The game industry is hard – very hard.
I often compare it to the nightclub business model:
- you have to constantly rebrand yourself to stay relevant
- it costs a lot of marketing money to get people in the door
- There’s a short shelf life – except for the ultra ultra rare exceptions
- it’s overwhelmingly full of dudes unless you do something to incentivize women to show up
- The target market has, on average, only $2k disposible income for game-type forms of “entertainment” per year
Indie game developers traditionally have had no way to compete with this other than word of mouth – they can’t afford traditional advertising nor shelf space in stores (or usually even the boxes to print more than a limited run.)
(Kickstarter and indiegogo have been godsends for games like Star Citizen, but at a $2M+ budget I would argue you are slightly out of the realm of “indie.”)
So what can one do? How can you design a game and get people to hear about it if you don’t have anyone to market it for you and you haven’t got the cash to back it up?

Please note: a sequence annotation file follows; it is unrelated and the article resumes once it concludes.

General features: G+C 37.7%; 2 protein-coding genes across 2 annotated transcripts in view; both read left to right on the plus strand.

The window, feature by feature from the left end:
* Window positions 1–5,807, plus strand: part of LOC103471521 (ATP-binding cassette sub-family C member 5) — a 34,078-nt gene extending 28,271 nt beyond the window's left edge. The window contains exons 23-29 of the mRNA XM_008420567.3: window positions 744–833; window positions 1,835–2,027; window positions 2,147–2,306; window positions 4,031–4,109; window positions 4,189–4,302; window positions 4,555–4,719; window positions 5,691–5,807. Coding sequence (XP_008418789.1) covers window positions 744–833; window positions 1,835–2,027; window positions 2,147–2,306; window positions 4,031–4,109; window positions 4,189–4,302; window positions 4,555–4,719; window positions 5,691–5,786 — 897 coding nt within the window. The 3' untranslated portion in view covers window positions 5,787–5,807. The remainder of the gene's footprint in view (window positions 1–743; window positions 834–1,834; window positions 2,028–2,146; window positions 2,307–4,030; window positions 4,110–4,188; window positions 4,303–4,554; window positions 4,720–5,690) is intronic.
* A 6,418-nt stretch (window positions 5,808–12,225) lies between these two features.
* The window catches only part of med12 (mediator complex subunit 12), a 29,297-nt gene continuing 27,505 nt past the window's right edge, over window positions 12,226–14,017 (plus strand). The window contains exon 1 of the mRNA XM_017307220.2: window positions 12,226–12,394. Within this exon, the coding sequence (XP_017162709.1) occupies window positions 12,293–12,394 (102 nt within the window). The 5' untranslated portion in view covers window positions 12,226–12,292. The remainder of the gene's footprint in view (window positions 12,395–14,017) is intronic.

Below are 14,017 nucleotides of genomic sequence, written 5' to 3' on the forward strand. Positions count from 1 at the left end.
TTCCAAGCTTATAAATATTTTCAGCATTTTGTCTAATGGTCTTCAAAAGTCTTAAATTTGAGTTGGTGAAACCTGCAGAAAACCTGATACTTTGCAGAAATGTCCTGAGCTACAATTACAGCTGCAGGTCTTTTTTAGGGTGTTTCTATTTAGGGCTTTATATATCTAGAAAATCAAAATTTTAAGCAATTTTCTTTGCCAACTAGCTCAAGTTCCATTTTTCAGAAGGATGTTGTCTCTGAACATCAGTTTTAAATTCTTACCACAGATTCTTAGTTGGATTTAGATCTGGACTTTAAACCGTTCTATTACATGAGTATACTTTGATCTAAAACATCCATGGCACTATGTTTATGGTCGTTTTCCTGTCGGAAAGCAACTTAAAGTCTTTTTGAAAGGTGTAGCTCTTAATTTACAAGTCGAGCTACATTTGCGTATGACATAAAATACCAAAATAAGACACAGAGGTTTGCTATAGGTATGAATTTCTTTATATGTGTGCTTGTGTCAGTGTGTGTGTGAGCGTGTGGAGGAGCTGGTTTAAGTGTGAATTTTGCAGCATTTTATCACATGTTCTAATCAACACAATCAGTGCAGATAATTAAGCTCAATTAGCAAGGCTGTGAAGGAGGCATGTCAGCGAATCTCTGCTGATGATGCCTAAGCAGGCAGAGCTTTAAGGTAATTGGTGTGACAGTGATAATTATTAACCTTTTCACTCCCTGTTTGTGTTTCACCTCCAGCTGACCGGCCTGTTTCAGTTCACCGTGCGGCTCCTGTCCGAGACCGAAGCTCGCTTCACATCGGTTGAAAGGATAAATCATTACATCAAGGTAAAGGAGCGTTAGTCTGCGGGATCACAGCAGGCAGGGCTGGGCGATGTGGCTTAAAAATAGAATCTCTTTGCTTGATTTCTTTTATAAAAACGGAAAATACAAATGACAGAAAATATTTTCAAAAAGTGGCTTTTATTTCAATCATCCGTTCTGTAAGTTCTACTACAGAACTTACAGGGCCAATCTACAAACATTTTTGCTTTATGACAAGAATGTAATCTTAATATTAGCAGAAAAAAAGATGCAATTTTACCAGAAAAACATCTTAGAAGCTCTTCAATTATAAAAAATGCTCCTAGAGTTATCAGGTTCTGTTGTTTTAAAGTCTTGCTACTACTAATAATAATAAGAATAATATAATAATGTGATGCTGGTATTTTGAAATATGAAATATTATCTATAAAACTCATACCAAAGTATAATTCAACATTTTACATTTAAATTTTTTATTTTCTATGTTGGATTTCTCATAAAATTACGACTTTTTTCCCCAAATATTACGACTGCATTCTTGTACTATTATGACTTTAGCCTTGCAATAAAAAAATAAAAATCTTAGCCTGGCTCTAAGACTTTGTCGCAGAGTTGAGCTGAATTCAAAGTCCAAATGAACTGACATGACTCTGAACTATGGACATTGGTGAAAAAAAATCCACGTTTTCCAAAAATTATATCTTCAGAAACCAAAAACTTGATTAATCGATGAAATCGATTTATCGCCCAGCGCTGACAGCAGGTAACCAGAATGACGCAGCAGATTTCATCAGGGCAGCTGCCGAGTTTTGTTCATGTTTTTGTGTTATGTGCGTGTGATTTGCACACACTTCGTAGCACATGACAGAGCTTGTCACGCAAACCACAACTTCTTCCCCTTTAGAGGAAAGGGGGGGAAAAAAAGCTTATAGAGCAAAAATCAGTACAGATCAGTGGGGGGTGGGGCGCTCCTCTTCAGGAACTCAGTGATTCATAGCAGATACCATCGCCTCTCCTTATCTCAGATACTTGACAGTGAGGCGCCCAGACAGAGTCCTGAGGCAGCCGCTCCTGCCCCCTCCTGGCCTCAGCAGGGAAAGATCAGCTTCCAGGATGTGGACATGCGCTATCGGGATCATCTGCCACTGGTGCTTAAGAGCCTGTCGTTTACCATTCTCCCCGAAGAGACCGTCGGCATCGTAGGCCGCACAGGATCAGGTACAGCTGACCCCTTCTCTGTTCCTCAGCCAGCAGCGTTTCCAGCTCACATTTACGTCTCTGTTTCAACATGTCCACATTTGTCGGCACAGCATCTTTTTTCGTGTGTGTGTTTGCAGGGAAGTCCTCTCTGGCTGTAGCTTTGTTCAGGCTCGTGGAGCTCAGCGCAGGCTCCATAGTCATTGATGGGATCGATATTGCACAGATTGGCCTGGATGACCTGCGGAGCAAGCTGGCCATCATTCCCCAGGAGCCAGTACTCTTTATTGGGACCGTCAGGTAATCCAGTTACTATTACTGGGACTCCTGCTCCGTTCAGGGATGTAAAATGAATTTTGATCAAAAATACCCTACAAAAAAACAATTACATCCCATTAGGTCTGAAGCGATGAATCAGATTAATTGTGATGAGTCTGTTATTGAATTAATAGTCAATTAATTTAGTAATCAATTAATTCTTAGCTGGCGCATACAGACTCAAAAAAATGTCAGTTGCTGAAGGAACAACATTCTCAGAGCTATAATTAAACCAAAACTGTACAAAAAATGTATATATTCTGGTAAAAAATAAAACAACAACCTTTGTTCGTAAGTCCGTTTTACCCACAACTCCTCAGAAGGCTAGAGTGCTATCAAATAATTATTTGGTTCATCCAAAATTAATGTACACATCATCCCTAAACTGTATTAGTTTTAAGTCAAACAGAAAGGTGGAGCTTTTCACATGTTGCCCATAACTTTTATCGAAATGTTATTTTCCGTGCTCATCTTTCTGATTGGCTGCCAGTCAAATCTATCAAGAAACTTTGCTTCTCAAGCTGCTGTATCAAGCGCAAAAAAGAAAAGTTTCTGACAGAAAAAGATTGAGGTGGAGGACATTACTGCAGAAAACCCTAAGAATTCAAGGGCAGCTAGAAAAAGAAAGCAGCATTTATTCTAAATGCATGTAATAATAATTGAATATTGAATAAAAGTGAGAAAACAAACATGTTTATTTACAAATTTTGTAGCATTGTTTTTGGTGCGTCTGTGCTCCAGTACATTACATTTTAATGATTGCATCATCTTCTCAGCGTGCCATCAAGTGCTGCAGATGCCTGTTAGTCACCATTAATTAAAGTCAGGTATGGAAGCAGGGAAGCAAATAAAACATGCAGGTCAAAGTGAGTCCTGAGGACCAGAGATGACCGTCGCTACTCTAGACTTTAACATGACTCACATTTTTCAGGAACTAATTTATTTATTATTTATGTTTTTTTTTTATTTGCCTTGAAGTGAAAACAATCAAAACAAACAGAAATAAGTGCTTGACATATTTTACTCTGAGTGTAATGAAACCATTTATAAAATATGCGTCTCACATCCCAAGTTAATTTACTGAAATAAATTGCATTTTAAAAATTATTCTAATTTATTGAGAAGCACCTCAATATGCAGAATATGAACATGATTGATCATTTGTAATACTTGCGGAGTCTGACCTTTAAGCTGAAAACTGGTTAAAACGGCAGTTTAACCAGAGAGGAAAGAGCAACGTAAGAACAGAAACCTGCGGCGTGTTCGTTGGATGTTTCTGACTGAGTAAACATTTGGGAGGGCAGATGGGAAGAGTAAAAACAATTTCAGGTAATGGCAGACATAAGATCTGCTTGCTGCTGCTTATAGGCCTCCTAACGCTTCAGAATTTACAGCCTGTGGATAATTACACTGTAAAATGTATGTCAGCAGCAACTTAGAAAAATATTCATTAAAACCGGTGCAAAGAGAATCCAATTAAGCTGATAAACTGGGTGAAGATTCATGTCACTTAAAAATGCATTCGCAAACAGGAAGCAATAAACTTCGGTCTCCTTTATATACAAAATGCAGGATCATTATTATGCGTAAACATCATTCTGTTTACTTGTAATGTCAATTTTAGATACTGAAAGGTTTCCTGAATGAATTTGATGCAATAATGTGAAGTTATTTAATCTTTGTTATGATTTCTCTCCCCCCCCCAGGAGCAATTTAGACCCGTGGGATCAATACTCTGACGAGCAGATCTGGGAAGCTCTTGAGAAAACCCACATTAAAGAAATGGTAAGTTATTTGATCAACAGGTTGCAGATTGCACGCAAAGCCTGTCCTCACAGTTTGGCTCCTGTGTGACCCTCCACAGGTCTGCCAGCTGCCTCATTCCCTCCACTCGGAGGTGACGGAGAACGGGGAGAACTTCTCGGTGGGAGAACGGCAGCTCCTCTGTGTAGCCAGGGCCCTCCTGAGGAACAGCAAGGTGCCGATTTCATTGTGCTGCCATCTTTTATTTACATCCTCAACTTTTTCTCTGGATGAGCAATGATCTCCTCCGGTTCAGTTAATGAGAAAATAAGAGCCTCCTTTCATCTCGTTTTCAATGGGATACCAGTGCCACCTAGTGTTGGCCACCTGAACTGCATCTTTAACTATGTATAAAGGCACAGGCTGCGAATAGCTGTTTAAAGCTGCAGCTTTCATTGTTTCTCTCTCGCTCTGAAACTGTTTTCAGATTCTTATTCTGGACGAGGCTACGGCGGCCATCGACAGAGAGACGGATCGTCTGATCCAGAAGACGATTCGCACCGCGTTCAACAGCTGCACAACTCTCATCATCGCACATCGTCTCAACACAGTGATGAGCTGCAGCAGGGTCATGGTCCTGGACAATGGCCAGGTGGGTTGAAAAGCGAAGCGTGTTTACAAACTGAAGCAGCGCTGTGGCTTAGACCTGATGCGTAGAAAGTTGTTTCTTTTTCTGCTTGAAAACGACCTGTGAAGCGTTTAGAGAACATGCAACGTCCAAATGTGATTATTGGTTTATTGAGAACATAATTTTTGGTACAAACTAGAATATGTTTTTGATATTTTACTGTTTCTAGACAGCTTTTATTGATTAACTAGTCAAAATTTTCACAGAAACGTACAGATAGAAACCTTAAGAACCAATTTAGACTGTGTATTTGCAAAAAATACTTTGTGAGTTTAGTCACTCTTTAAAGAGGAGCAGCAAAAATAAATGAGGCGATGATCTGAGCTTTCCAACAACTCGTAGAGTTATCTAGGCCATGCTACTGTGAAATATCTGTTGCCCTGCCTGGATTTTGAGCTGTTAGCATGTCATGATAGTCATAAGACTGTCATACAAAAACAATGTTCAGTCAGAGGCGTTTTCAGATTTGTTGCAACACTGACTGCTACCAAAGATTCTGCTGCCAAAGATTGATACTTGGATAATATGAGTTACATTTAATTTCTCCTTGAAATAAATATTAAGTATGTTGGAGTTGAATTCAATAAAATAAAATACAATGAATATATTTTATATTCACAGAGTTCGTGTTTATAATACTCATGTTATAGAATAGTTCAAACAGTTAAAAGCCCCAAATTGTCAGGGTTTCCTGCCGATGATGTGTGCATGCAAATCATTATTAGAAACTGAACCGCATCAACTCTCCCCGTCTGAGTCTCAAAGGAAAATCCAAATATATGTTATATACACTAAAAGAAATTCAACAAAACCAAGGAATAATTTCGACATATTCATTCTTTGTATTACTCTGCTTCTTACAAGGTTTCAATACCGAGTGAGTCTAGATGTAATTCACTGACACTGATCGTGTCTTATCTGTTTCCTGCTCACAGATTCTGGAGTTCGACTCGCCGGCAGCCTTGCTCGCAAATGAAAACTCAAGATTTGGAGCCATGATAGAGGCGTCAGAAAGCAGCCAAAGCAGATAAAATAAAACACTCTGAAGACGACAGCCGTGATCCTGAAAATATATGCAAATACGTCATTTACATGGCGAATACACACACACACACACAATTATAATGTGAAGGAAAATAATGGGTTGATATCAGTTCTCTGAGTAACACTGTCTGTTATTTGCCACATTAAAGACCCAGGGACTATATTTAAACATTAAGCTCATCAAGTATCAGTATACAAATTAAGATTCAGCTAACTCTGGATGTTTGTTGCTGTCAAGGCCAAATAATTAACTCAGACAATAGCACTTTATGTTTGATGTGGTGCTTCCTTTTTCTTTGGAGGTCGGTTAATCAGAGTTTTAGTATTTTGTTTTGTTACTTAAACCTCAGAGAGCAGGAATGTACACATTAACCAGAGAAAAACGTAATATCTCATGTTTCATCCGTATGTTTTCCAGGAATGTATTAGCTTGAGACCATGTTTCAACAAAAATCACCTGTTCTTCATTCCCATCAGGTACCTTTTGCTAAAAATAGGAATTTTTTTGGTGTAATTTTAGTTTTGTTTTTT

Here’s where GameStop and their new GameTrust idea is perfect.
Gamers have been trained to go to GameStop to trade in their old equipment and games for years. They have more shelf space available as games increasingly go toward downloadables, and they can afford to incubate new talent – as they have a ton of data to know what sells and what doesn’t.
They can help encourage and mentor new developers in a way that other companies can’t – I think it is extremely valuable and happily endorse it.
Originally Posted: https://www.quora.com/What-do-game-developers-think-about-GameStops-new-publishing-division-GameTrust
Originally Posted On: 2016-04-18